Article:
There was a picture taken when she was delivered, but we did not see it; the gravemarker at her tiny plot says only "baby," followed by our family name. Instead of being surrounded by family, she lies in a section of the cemetary surrounded by other stillborns, and babies who lived for less than a week.
Our rabbi gave her a name, a name of comfort, given to many stillborns, but not allowed to be placed on the tombstone.
I remember very clearly the day my mother left pregnant and came home empty. That emptiness stretched for months, even years. When she went into labor, the baby had already died inside her. She knew it, and still she had to push.
I don't know how to think of the baby - literally. I sometimes wonder who she'd be, how her presence would have changed our family dynamic, how we would be eight children instead of seven, even numbered. Yet there is nothing from which to create or to build upon. She would have to be fully imagined, like a character in a novel or film. Only she is not fixed as any one thing, any one entity. There is no history, no memory, no good or bad. In that way, she is free, unencumbered.
Yesterday, she would have been 15. She was to have been the bridge between my 20 year old brother and my 12 year old sister, connecting the 80s to the 90s. And instead there is a gap. Eight years. Again, there is eight. Seven is shabbat, the days of the week, the days of creation. Seven is this world, but eight - eight is beyond this world. The number is disquietingly fitting for someone who never fully entered this world, who existed, who breathed, only in a womb, as a series of weak heartbeats and feeble kicks.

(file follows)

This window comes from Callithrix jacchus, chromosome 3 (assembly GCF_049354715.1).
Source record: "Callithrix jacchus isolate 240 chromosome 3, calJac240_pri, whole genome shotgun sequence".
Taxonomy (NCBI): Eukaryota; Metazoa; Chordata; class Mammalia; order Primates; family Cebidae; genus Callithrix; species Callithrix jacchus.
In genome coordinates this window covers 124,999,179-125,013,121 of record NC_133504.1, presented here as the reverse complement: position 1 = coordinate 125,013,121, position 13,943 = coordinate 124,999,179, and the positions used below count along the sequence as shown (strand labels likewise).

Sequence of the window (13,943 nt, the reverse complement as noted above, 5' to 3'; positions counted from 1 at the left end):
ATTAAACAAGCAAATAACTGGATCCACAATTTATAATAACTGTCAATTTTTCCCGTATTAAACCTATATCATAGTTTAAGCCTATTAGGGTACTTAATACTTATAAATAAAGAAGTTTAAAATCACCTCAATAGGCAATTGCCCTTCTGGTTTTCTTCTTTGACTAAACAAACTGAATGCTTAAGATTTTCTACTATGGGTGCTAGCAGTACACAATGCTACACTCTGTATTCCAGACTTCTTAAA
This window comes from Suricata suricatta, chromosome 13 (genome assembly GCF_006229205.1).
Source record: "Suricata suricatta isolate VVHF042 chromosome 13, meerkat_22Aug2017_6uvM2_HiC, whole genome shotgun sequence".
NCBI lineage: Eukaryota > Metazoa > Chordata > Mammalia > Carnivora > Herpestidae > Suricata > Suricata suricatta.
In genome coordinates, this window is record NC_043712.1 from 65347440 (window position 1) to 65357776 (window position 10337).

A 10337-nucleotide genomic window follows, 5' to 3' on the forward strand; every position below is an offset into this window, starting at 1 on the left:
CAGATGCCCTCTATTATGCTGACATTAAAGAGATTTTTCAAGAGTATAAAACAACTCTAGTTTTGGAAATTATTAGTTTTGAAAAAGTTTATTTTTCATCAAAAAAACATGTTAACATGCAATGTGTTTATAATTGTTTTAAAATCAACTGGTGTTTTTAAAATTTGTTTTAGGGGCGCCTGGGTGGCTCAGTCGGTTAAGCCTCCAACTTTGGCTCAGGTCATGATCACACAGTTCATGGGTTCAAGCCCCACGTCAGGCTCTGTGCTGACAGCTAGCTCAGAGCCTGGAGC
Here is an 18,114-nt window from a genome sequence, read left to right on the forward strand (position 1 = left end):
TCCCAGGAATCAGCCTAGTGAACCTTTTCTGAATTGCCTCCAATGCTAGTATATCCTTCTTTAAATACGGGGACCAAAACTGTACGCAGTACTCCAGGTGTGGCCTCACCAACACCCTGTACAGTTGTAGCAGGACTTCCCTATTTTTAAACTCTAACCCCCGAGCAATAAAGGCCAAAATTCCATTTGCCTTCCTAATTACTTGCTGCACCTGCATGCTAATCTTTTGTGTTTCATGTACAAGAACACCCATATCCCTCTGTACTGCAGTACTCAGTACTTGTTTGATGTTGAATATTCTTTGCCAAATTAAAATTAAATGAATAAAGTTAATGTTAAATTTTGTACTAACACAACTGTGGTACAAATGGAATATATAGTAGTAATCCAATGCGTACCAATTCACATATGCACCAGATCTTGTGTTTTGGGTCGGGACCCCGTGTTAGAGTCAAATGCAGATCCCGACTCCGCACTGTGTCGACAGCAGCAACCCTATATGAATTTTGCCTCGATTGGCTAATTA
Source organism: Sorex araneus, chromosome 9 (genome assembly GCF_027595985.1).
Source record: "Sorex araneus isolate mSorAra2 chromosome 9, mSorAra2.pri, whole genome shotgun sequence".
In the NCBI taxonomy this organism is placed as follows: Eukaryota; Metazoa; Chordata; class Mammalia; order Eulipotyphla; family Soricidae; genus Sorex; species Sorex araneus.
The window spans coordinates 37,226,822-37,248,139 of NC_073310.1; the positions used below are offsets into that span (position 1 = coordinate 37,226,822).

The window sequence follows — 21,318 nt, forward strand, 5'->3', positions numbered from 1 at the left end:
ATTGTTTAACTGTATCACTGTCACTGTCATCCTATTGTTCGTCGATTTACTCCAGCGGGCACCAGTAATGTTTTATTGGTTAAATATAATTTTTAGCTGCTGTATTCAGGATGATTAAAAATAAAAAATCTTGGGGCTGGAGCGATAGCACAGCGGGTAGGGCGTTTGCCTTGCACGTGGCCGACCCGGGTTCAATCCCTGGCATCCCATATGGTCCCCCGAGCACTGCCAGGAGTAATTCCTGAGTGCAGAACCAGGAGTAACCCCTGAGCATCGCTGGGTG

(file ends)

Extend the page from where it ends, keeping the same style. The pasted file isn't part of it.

I have visited her grave, pulled out the stray weeds among the carefully arranged rock bed laid down by my parents to keep weeds at bay and to differentiate her grave from the other little ones no one seems to remember. I would like to acknowledge her in some way, but she is so intangible. I can't feel sad or miss her because I never saw or knew her. How do you mourn someone who never fully was, who never had the chance to be?
We do not speak of her in my family; we let the day of her stillbirth pass by without a word. Yet, she has an undeniable weight and presence. She is a heavy emptiness, a void that cannot be touched. She has come to represent for me all unfulfilled potential, all that is ephemeral, nameless, faceless, both the fear and the comfort of what is unknowable.
In Rabbinic literature, it is written that a stillbirth occurs when a soul only needs the mother's womb to achieve perfection. And so to my perfect sister who never fully was, I hope your soul is at peace. I don't know how to remember you, but I haven't forgotten you.